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It Keeps Me Seeking, by Andrew Briggs, Hans Halvorson, and Andrew Steane

11 January 2019

John Saxbee considers the arguments set forth by three thinkers

WE HAVE Richard Dawkins to thank for some of the most stimulating contemporary contributions to assessing the relationship between science and religion. Before The God Delusion, the field was rather limited, but Dawkins’s shameless propaganda has stimulated others, and here we have a fine example of the case in point.

Andrew Briggs holds the Chair in Nanomaterials in the University of Oxford, where Andrew Steane is a Professor of Physics. Hans Halvorson is a philosophy professor at Princeton. Between them, these three demonstrate an enormous breadth of knowledge and expertise which, as science, they credit with intellectual integrity, but which they believe can (must?) always profit from projection on to a religious canvas of ultimate meaning and purpose.

The authors are sometimes in conversation with one another, reproduced verbatim. Alternatively, each contributes according to his particular expertise, or to recount personal experiences. This could cause confusion, but in fact the overall effect is of a corporate effort, and the whole is very much greater than the sum of the parts.

It is likely that theologians will benefit most from the science-focused chapters, and scientists from the theological reflections, while everyone will appreciate the constructive synergy between them.

For example, quantum physics is explained with estimable clarity, and results in welcome reassurance that God-talk, soul-talk, and metaphysical discourse remain valid and intellectually coherent. Here a god-of-the-gaps threatens to fill the explanatory space created by quantum-level uncertainty, but the authors are careful to counsel against scientific uncertainties’ being too readily translated into religious dogma. Rather, they make the case that scientific reductionism cannot claim bragging rights in relation to religious conviction.

Key to the project is the uncontentious assertion that the question of God’s existence is in a category different from questions addressed by scientific inquiry. Rather more contentious is the claim that “belief in God is . . . fundamental to the practice of science”. Science operates with certain presuppositions about the intelligibility of nature, and this is effectively to presuppose that it proceeds “as if nature were the result of an intelligent act”. Hume’s scepticism has been turned on its head by Kant’s defence of induction, so that persistent experience of intelligibility vindicates belief in an originating intelligence, and enables us to do science.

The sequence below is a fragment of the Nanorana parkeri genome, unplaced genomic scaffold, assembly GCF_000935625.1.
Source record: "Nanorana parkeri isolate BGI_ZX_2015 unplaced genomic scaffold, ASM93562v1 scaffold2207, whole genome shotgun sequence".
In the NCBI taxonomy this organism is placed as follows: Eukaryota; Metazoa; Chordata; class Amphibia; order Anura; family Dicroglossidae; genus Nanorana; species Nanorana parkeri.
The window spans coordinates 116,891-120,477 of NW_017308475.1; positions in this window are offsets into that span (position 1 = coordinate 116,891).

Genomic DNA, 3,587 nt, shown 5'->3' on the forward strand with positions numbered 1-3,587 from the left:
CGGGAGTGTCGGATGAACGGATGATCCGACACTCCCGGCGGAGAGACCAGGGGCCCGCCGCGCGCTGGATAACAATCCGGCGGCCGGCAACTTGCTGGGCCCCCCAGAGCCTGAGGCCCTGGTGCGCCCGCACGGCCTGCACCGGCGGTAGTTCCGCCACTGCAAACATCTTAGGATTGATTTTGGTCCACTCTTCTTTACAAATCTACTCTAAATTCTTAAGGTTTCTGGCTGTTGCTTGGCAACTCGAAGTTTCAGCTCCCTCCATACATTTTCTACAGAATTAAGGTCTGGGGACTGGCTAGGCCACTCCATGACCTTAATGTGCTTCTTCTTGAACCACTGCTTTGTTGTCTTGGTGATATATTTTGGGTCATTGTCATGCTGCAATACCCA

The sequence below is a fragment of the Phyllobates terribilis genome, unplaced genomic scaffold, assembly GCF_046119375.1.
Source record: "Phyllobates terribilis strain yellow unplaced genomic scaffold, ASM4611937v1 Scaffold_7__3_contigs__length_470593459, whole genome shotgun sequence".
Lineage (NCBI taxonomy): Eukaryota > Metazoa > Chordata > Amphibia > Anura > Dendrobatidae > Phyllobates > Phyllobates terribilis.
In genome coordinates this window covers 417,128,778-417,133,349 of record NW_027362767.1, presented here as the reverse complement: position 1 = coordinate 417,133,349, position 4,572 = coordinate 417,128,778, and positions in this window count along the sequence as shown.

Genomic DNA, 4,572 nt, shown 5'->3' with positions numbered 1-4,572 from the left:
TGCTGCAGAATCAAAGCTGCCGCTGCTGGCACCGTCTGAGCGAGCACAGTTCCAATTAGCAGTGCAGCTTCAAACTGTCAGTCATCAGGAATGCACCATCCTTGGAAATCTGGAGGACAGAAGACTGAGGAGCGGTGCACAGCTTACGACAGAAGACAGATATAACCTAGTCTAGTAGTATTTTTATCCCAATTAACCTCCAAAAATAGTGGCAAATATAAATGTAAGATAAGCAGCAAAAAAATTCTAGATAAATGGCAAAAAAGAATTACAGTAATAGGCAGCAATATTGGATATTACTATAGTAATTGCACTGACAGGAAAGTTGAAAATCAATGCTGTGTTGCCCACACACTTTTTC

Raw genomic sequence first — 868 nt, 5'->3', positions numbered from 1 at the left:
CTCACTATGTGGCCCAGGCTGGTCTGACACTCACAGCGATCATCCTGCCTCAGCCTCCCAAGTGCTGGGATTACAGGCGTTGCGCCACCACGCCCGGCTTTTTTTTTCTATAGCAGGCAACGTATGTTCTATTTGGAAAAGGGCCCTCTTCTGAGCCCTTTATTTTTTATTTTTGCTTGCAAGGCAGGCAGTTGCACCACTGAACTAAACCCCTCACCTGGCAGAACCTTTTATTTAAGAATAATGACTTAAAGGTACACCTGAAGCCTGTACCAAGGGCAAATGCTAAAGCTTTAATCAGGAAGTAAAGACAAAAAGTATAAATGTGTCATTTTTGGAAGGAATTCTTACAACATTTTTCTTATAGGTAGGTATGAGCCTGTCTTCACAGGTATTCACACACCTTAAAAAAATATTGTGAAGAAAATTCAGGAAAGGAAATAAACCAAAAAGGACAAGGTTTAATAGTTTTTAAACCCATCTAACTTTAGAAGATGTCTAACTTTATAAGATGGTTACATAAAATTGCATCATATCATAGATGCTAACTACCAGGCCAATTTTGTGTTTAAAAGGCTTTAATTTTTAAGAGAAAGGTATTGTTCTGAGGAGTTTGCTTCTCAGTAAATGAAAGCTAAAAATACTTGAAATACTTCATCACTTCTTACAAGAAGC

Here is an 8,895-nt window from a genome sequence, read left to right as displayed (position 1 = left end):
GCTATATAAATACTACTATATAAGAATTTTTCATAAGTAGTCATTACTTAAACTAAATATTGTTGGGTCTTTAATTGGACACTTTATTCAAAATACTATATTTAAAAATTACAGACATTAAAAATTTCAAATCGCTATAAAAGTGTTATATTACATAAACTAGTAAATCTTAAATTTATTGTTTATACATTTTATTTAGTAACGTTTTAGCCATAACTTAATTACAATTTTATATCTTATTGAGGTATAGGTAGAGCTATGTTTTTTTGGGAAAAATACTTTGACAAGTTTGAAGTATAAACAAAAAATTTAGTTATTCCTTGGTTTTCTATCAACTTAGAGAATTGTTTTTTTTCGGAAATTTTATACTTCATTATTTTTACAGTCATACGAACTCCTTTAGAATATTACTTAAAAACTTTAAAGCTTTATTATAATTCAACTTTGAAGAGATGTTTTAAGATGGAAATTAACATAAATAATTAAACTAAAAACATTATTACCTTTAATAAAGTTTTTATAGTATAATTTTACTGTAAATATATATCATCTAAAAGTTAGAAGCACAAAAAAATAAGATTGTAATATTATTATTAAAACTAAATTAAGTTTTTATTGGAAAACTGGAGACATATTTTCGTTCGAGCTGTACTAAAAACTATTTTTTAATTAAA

Note that this is not a reformulation of the argument from design, or for Intelligent Design. In fact, the longest chapter concentrates on challenging such arguments as logically unpersuasive. If some evolutionary scientists have embraced Darwin as the high priest of atheism, others have appealed to “irreducible complexity” as the knock-down case for theism, and these authors are determined in their rejection of both parties.

An important chapter focuses on apparently pointless suffering in the natural world. While admitting to not knowing the answer, the authors want to counter pathological negativity in favour of more positive values evident in judgements made in the face of such suffering, and belief that it will not have the last word. In any event, they are adamant that “the only honourable response to the pain of others is not to exploit it for one’s own ends [i.e. either for or against theism] but to share it and to seek to overcome it.”

Two chapters are devoted to belief in miracles, and the priorities of philosophical theology and philosophy of science are carefully expounded and evaluated. They conclude that “such events are not a breakdown of a given law, but a breaking in of a higher law.”

A chapter headed “Learning from the Bible” is far too brief to add much to the overall argument beyond the completely incontrovertible advice “to try to discern what type of literature we are dealing with”.

In an autobiographical interlude, Halvorson describes how, as a Christian, he came to focus on the philosophy of physics. He testifies to the influence of Alvin Plantinga. This is significant, because the fingerprints of Reformed epistemology are all over the book, and this best describes its theological provenance.

This book is remarkably good value at the price. As the subtitle suggests, it is an invitation from three professors of science and philosophy to engage gracefully with often hotly contested issues, and will indeed encourage any open-minded reader to keep on seeking after God.

The Rt Revd Dr John Saxbee is a former Bishop of Lincoln.

It Keeps Me Seeking: The invitation from science, philosophy and religion
Andrew Briggs, Hans Halvorson and Andrew Steane
OUP £19.99
Church Times Bookshop £18

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